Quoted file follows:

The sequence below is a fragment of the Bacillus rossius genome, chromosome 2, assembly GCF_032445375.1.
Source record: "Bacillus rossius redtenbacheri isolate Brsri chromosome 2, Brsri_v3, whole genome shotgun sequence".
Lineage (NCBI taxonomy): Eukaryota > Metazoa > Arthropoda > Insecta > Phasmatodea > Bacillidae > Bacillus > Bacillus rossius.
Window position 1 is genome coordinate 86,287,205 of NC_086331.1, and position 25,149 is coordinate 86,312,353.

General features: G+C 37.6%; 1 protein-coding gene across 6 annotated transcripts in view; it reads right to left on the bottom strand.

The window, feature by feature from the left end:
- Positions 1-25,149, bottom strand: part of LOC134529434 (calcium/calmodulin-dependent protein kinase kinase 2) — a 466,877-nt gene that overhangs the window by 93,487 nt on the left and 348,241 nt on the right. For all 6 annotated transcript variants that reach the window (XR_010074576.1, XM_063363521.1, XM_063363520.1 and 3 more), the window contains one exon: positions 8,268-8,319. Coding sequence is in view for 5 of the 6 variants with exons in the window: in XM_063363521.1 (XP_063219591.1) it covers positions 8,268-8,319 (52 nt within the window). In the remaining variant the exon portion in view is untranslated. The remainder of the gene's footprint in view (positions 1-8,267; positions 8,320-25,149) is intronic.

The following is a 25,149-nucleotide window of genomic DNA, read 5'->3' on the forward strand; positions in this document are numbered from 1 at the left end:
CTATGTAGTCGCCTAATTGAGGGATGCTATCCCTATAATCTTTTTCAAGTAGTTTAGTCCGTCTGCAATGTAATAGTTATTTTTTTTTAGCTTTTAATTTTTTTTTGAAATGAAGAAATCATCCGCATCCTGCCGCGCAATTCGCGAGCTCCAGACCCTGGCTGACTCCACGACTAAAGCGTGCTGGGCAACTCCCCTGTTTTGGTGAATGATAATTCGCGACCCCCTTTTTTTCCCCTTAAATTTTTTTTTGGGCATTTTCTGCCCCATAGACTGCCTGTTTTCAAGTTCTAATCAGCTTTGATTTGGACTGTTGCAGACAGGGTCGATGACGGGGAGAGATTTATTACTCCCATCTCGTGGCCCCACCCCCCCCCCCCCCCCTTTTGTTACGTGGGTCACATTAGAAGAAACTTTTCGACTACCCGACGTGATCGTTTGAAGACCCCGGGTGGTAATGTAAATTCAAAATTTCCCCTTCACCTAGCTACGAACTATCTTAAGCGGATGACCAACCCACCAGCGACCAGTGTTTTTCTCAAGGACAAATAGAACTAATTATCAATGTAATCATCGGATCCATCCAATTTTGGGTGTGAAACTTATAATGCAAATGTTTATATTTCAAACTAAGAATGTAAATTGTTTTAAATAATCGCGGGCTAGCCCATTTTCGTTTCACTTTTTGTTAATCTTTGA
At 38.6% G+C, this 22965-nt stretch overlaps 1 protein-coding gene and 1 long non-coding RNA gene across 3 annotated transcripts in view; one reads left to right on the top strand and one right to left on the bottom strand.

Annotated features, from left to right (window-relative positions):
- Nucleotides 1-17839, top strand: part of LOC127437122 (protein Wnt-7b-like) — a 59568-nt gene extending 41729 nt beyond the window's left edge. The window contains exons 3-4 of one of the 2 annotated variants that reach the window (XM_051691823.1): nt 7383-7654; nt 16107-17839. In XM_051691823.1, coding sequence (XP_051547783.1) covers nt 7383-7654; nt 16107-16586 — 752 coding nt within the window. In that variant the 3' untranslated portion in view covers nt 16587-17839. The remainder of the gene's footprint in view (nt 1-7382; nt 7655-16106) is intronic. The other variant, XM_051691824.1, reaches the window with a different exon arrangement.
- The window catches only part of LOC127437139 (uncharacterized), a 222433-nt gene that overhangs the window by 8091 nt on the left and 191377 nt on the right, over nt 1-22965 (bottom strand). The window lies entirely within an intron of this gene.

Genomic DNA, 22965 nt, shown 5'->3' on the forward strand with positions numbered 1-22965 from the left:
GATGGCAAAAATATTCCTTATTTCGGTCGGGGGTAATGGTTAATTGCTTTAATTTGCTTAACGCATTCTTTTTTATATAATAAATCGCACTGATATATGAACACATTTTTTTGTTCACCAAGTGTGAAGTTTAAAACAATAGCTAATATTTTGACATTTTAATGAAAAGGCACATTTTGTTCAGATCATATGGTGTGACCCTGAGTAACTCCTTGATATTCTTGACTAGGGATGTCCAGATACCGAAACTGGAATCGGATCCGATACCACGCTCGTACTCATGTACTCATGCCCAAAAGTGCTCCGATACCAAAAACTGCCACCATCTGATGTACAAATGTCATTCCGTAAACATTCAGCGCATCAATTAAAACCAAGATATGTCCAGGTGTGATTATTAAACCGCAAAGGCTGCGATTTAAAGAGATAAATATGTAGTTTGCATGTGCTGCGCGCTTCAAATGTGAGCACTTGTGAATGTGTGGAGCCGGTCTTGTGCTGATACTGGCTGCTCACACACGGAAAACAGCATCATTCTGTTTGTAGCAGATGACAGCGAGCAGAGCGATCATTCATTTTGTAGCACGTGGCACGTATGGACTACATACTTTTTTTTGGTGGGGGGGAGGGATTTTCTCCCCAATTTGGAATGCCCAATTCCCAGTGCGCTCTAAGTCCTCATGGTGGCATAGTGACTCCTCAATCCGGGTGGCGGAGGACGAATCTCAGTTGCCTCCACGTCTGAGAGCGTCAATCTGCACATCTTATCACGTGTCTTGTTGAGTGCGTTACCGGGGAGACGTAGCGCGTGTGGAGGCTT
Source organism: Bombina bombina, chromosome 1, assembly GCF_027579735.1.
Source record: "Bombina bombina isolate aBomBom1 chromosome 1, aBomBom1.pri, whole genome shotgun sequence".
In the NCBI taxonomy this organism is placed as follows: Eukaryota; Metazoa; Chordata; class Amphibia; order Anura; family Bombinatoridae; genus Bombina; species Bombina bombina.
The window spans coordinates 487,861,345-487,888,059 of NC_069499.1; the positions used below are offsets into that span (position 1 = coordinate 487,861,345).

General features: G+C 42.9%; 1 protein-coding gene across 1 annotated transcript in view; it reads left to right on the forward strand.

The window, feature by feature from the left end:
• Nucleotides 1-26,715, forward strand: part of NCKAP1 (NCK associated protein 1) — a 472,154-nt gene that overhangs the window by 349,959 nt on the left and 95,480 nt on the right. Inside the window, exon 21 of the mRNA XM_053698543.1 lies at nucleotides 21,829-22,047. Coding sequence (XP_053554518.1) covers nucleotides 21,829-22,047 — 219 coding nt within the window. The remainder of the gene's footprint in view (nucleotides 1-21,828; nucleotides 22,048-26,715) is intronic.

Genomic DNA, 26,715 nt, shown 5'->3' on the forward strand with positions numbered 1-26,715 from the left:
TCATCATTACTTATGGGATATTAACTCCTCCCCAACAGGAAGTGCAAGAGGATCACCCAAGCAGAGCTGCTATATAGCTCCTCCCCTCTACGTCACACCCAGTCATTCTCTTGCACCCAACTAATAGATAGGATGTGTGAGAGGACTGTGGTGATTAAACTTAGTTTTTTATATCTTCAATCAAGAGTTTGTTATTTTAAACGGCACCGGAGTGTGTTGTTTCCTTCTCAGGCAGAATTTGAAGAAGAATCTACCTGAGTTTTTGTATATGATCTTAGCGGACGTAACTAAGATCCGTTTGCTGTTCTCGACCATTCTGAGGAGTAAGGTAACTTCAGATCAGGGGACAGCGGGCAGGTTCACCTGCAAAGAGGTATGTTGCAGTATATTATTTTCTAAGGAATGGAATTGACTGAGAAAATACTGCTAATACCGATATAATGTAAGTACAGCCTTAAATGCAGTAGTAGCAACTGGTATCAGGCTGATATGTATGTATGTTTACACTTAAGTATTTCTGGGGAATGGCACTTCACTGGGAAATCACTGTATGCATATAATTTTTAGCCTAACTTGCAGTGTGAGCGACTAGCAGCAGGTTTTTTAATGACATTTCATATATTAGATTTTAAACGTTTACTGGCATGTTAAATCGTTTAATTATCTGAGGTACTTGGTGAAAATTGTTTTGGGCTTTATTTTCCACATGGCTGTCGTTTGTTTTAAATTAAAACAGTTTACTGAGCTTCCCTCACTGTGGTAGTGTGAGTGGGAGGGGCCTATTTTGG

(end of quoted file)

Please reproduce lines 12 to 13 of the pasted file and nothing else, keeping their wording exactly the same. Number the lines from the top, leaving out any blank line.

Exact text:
- Nucleotides 1-17839, top strand: part of LOC127437122 (protein Wnt-7b-like) — a 59568-nt gene extending 41729 nt beyond the window's left edge. The window contains exons 3-4 of one of the 2 annotated variants that reach the window (XM_051691823.1): nt 7383-7654; nt 16107-17839. In XM_051691823.1, coding sequence (XP_051547783.1) covers nt 7383-7654; nt 16107-16586 — 752 coding nt within the window. In that variant the 3' untranslated portion in view covers nt 16587-17839. The remainder of the gene's footprint in view (nt 1-7382; nt 7655-16106) is intronic. The other variant, XM_051691824.1, reaches the window with a different exon arrangement.
- The window catches only part of LOC127437139 (uncharacterized), a 222433-nt gene that overhangs the window by 8091 nt on the left and 191377 nt on the right, over nt 1-22965 (bottom strand). The window lies entirely within an intron of this gene.